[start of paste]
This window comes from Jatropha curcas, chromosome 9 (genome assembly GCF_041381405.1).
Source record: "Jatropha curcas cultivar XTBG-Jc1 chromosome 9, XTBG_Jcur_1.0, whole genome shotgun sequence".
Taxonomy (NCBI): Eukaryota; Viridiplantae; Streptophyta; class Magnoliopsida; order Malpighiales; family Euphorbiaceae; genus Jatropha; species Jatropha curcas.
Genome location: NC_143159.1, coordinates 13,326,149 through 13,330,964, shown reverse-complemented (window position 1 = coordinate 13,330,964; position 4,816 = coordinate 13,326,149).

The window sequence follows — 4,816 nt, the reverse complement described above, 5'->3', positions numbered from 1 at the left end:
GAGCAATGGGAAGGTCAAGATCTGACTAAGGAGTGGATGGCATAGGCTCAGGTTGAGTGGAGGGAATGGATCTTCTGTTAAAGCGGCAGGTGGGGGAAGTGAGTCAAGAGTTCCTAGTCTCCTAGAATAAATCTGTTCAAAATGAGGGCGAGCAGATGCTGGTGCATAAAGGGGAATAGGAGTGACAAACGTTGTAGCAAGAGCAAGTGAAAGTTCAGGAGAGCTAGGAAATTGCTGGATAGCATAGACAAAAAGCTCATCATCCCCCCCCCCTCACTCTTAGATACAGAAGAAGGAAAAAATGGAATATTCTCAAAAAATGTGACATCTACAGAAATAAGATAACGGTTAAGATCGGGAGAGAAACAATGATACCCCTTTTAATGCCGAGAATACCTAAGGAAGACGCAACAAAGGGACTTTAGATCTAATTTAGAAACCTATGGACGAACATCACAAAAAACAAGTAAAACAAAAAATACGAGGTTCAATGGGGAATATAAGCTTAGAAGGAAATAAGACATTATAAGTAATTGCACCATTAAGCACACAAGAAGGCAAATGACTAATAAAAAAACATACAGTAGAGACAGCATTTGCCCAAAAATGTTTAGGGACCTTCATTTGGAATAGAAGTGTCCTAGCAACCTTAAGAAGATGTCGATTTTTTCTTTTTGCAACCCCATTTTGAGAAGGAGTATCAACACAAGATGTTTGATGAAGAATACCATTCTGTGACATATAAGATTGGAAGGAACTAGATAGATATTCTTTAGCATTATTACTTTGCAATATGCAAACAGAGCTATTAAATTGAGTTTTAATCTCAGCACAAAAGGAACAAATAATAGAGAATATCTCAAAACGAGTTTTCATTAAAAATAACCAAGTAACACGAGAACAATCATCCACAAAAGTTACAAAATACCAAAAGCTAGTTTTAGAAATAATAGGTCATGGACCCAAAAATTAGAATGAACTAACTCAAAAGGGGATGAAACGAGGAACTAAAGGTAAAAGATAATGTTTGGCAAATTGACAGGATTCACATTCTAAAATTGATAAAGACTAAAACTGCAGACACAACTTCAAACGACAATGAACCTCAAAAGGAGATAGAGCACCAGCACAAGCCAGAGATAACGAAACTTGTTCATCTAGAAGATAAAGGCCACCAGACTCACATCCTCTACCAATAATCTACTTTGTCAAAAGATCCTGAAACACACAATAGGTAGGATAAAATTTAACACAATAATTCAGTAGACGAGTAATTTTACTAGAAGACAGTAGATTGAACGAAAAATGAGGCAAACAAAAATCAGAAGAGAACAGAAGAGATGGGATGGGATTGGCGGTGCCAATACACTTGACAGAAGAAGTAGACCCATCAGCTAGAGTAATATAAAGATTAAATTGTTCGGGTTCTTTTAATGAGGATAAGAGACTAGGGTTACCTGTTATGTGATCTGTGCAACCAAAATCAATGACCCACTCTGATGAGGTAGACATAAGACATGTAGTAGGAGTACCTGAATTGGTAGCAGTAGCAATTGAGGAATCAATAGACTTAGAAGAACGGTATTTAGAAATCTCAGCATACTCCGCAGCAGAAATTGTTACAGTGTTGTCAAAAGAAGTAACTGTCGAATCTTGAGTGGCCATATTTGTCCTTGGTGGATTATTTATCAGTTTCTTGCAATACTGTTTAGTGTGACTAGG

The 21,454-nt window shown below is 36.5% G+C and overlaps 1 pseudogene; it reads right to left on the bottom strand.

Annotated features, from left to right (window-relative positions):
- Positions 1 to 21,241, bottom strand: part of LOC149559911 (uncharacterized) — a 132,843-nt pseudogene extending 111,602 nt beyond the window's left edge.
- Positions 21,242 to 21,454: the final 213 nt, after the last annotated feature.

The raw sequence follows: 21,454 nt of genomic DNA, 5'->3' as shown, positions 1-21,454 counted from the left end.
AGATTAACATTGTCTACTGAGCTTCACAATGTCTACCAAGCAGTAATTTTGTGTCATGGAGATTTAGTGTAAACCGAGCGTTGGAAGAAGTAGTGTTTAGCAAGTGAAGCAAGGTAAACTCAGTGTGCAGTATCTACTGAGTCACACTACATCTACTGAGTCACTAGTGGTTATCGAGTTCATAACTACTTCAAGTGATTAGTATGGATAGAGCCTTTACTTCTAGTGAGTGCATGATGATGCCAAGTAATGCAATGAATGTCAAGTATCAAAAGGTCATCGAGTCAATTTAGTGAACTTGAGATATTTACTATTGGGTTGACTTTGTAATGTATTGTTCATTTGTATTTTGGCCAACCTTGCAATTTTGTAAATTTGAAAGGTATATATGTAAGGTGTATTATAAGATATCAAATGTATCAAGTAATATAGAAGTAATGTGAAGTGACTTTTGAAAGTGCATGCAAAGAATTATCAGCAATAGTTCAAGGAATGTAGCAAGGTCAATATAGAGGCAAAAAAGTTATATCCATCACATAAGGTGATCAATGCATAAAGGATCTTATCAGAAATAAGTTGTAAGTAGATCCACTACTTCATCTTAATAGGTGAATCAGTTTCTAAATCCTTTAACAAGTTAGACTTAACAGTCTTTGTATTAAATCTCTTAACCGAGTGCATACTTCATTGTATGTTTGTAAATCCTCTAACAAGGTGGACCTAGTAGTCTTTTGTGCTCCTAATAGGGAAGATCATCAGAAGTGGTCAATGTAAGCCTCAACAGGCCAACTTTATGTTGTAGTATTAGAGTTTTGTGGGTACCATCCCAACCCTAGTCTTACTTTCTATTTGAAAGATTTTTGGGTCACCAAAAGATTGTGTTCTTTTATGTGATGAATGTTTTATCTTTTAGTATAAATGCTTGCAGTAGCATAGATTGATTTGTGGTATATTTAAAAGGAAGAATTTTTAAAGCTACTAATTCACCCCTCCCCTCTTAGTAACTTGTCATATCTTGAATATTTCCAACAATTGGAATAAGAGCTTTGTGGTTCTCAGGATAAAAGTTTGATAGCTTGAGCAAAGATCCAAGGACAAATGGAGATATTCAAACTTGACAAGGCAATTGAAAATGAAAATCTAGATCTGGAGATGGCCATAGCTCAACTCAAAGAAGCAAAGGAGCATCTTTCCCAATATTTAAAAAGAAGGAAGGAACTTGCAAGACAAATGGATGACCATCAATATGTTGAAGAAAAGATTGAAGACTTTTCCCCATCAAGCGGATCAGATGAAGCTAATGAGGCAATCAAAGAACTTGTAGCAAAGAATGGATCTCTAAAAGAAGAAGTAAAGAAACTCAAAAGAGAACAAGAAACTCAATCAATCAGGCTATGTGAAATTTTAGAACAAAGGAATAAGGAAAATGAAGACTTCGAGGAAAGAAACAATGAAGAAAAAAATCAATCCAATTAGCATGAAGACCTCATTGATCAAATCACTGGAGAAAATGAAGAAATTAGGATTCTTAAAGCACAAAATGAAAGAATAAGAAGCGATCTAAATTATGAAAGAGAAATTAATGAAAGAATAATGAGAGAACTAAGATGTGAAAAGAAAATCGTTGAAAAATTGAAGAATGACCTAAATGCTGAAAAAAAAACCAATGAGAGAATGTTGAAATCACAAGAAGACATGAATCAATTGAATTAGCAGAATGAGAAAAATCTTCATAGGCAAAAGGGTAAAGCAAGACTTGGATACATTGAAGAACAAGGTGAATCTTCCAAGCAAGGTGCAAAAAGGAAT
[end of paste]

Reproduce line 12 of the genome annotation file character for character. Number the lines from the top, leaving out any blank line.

AGATTAACATTGTCTACTGAGCTTCACAATGTCTACCAAGCAGTAATTTTGTGTCATGGAGATTTAGTGTAAACCGAGCGTTGGAAGAAGTAGTGTTTAGCAAGTGAAGCAAGGTAAACTCAGTGTGCAGTATCTACTGAGTCACACTACATCTACTGAGTCACTAGTGGTTATCGAGTTCATAACTACTTCAAGTGATTAGTATGGATAGAGCCTTTACTTCTAGTGAGTGCATGATGATGCCAAGTAATGCAATGAATGTCAAGTATCAAAAGGTCATCGAGTCAATTTAGTGAACTTGAGATATTTACTATTGGGTTGACTTTGTAATGTATTGTTCATTTGTATTTTGGCCAACCTTGCAATTTTGTAAATTTGAAAGGTATATATGTAAGGTGTATTATAAGATATCAAATGTATCAAGTAATATAGAAGTAATGTGAAGTGACTTTTGAAAGTGCATGCAAAGAATTATCAGCAATAGTTCAAGGAATGTAGCAAGGTCAATATAGAGGCAAAAAAGTTATATCCATCACATAAGGTGATCAATGCATAAAGGATCTTATCAGAAATAAGTTGTAAGTAGATCCACTACTTCATCTTAATAGGTGAATCAGTTTCTAAATCCTTTAACAAGTTAGACTTAACAGTCTTTGTATTAAATCTCTTAACCGAGTGCATACTTCATTGTATGTTTGTAAATCCTCTAACAAGGTGGACCTAGTAGTCTTTTGTGCTCCTAATAGGGAAGATCATCAGAAGTGGTCAATGTAAGCCTCAACAGGCCAACTTTATGTTGTAGTATTAGAGTTTTGTGGGTACCATCCCAACCCTAGTCTTACTTTCTATTTGAAAGATTTTTGGGTCACCAAAAGATTGTGTTCTTTTATGTGATGAATGTTTTATCTTTTAGTATAAATGCTTGCAGTAGCATAGATTGATTTGTGGTATATTTAAAAGGAAGAATTTTTAAAGCTACTAATTCACCCCTCCCCTCTTAGTAACTTGTCATATCTTGAATATTTCCAACAATTGGAATAAGAGCTTTGTGGTTCTCAGGATAAAAGTTTGATAGCTTGAGCAAAGATCCAAGGACAAATGGAGATATTCAAACTTGACAAGGCAATTGAAAATGAAAATCTAGATCTGGAGATGGCCATAGCTCAACTCAAAGAAGCAAAGGAGCATCTTTCCCAATATTTAAAAAGAAGGAAGGAACTTGCAAGACAAATGGATGACCATCAATATGTTGAAGAAAAGATTGAAGACTTTTCCCCATCAAGCGGATCAGATGAAGCTAATGAGGCAATCAAAGAACTTGTAGCAAAGAATGGATCTCTAAAAGAAGAAGTAAAGAAACTCAAAAGAGAACAAGAAACTCAATCAATCAGGCTATGTGAAATTTTAGAACAAAGGAATAAGGAAAATGAAGACTTCGAGGAAAGAAACAATGAAGAAAAAAATCAATCCAATTAGCATGAAGACCTCATTGATCAAATCACTGGAGAAAATGAAGAAATTAGGATTCTTAAAGCACAAAATGAAAGAATAAGAAGCGATCTAAATTATGAAAGAGAAATTAATGAAAGAATAATGAGAGAACTAAGATGTGAAAAGAAAATCGTTGAAAAATTGAAGAATGACCTAAATGCTGAAAAAAAAACCAATGAGAGAATGTTGAAATCACAAGAAGACATGAATCAATTGAATTAGCAGAATGAGAAAAATCTTCATAGGCAAAAGGGTAAAGCAAGACTTGGATACATTGAAGAACAAGGTGAATCTTCCAAGCAAGGTGCAAAAAGGAAT